Shocks are the obvious threats that make international news headlines. Barely a week before Miami’s residents started anxiously checking their own hurricane forecasts, they were watching pictures of Houston and Mumbai under water, as the aftermath of Hurricane Harvey and monsoon rains flooded streets, displaced thousands of people, and caused millions of dollars of property damage. And although the death toll from Harvey was low, the same could not be said in India, Bangladesh and Nepal, where at least 1,200 people have died.
Although most cities are well aware of their potential shocks and likely have been preparing for them long before the chief resilience officer came on the scene, the new role does not preclude surprises. Recently, Chilean seismologists discovered that the San Ramón Fault east of Santiago was in fact active, contrary to long-held beliefs, and could cause a subduction zone earthquake – where one tectonic plate pushes up another.
“We’ve never had that type of earthquake before; it’s much more devastating in terms of impact on infrastructure and human lives,” says Gabriela Elgueta, CRO at Santiago Humano y Resiliente, the resilience division of the Chilean capital. Now she is working with the relevant agencies to coordinate the delivery of new warning systems, launch public awareness campaigns, and implement zoning regulations to help prevent further construction near the fault line.
Elgueta’s job is further complicated by the city’s fragmented governance structure, which is comprised of 52 municipalities, each with its own government. There is a municipality of Santiago, but that only covers what is, in effect, the city centre. So although her job is to prepare protocols in the event of, for instance, a subway line shutting down, getting 52 governments to agree to make the local bike-sharing scheme free for the day is harder than it should be.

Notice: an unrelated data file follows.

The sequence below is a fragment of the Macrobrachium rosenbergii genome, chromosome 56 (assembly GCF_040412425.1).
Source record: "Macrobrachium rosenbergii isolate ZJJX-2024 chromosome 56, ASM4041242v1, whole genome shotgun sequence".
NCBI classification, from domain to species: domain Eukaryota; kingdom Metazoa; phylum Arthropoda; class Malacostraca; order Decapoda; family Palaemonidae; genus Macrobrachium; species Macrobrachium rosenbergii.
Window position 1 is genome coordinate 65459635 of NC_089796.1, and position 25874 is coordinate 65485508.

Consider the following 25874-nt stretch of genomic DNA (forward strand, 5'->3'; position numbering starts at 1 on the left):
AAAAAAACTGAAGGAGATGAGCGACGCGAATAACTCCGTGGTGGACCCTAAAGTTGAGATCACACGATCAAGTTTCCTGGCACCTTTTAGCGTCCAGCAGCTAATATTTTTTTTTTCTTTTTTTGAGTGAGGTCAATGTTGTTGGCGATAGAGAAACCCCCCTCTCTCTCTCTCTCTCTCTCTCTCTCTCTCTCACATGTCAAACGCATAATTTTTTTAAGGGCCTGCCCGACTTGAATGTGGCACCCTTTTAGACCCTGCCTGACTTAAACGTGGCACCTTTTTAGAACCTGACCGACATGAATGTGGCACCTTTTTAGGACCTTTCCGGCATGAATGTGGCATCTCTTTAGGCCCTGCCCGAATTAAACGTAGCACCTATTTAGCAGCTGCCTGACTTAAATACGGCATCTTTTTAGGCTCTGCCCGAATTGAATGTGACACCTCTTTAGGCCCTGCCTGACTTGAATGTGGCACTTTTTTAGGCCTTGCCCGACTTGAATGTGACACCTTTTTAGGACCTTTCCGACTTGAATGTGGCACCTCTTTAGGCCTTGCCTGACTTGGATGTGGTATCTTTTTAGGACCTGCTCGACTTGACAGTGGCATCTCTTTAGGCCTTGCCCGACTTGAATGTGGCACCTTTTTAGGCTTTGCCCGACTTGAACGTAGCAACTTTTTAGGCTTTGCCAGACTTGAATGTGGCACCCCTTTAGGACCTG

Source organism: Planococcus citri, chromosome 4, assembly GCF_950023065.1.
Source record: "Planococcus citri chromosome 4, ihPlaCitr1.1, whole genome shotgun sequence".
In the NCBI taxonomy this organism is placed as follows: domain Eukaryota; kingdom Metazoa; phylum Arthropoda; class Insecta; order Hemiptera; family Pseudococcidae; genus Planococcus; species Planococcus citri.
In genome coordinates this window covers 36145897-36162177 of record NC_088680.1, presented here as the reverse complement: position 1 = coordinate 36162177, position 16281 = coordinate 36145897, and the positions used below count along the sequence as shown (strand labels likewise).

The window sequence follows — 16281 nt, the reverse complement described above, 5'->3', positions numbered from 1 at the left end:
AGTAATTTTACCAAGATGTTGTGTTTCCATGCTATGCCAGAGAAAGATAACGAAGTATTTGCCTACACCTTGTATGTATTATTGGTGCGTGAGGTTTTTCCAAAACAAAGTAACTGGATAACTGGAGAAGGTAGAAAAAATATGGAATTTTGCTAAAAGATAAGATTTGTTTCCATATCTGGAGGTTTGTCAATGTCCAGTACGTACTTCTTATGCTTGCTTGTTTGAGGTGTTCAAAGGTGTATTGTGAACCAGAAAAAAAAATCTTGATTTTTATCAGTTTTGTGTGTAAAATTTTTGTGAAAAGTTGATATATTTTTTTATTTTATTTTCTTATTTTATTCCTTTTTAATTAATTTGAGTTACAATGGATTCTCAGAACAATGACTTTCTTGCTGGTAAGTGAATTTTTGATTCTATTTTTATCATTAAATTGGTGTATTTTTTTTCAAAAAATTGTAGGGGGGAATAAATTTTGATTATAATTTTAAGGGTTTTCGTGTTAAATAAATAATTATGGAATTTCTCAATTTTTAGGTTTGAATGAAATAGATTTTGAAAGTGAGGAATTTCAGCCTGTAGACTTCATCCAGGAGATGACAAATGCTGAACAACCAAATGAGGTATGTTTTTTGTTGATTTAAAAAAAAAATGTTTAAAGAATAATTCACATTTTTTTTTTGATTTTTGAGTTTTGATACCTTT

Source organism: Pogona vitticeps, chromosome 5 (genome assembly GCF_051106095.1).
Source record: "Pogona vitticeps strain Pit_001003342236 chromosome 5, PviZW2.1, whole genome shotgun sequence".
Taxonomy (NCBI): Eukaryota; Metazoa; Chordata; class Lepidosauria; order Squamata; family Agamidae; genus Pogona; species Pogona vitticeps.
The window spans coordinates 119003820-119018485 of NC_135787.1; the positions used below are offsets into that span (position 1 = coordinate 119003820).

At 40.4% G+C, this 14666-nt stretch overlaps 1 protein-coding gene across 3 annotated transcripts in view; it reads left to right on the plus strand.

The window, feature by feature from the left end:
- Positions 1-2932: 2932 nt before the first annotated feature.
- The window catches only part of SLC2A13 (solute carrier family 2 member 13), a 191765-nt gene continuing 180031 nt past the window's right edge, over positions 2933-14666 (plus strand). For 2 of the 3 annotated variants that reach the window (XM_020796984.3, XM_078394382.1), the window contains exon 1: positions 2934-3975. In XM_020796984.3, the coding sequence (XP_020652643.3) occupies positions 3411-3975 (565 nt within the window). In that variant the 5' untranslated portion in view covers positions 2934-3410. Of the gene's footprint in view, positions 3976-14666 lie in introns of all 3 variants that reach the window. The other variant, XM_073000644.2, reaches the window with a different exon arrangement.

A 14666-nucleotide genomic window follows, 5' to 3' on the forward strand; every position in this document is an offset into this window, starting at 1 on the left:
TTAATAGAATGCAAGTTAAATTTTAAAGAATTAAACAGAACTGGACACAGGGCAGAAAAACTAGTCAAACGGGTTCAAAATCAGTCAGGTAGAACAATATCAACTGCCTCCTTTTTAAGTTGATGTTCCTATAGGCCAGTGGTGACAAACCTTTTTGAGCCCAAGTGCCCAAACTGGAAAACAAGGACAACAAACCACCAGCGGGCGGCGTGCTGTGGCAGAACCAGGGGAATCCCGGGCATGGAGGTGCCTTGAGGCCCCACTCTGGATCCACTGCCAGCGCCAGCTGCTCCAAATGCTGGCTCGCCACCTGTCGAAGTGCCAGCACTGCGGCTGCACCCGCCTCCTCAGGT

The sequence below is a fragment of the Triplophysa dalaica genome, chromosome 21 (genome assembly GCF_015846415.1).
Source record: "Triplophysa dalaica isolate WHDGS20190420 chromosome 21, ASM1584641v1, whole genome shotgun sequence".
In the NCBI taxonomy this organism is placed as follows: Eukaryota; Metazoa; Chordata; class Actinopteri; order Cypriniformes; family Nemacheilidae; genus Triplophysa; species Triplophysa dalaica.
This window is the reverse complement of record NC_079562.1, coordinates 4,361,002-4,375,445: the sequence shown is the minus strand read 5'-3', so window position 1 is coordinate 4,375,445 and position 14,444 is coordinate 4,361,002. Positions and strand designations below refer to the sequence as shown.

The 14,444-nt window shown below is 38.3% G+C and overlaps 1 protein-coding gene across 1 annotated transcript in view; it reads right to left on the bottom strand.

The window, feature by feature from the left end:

For her, this piecemeal system of city governance is one of Santiago’s chief stresses. “Without a doubt, the lack of planning is a recurring theme,” she says. “It’s impossible for each one to go it alone. Otherwise we end up with 52 plans for every topic.”
Elgueta, who is a public administrator by training, is based at the Santiago Regional Metropolitan Government, a new department that hopes to solve this problem and strives to offer the same metropolitan-scale coordination that, for example, Miami-Dade County has been doing for decades. But her boss, the regional metropolitan governor, is not directly elected, and has limited powers over the 52 mayors who run the constellation of jurisdictions that are home to some 7 million people – nearly 40% of Chile’s population.
Another city with an atypical stress is Surat, the economic capital of Gujarat on India’s west coast. For centuries, it served as a port of call for European traders. In the early 20th century, Gujarati diamond cutters made the city their home. It is also India’s textile capital, producing 9 million metres of fabric a year. These bustling industries have thus far proven potent for the city’s economy. A 2011 survey by the City Mayors Foundation declared Surat the fourth fastest-growing city in the world.
But Kamlesh Yagnik is thinking ahead and making a push for diversification. Yagnik, a mechanical engineer who two years ago became 100 Resilient Cities’ first CRO in India, wants to see jobs along the full value chain for the raw materials that have made the city prosperous.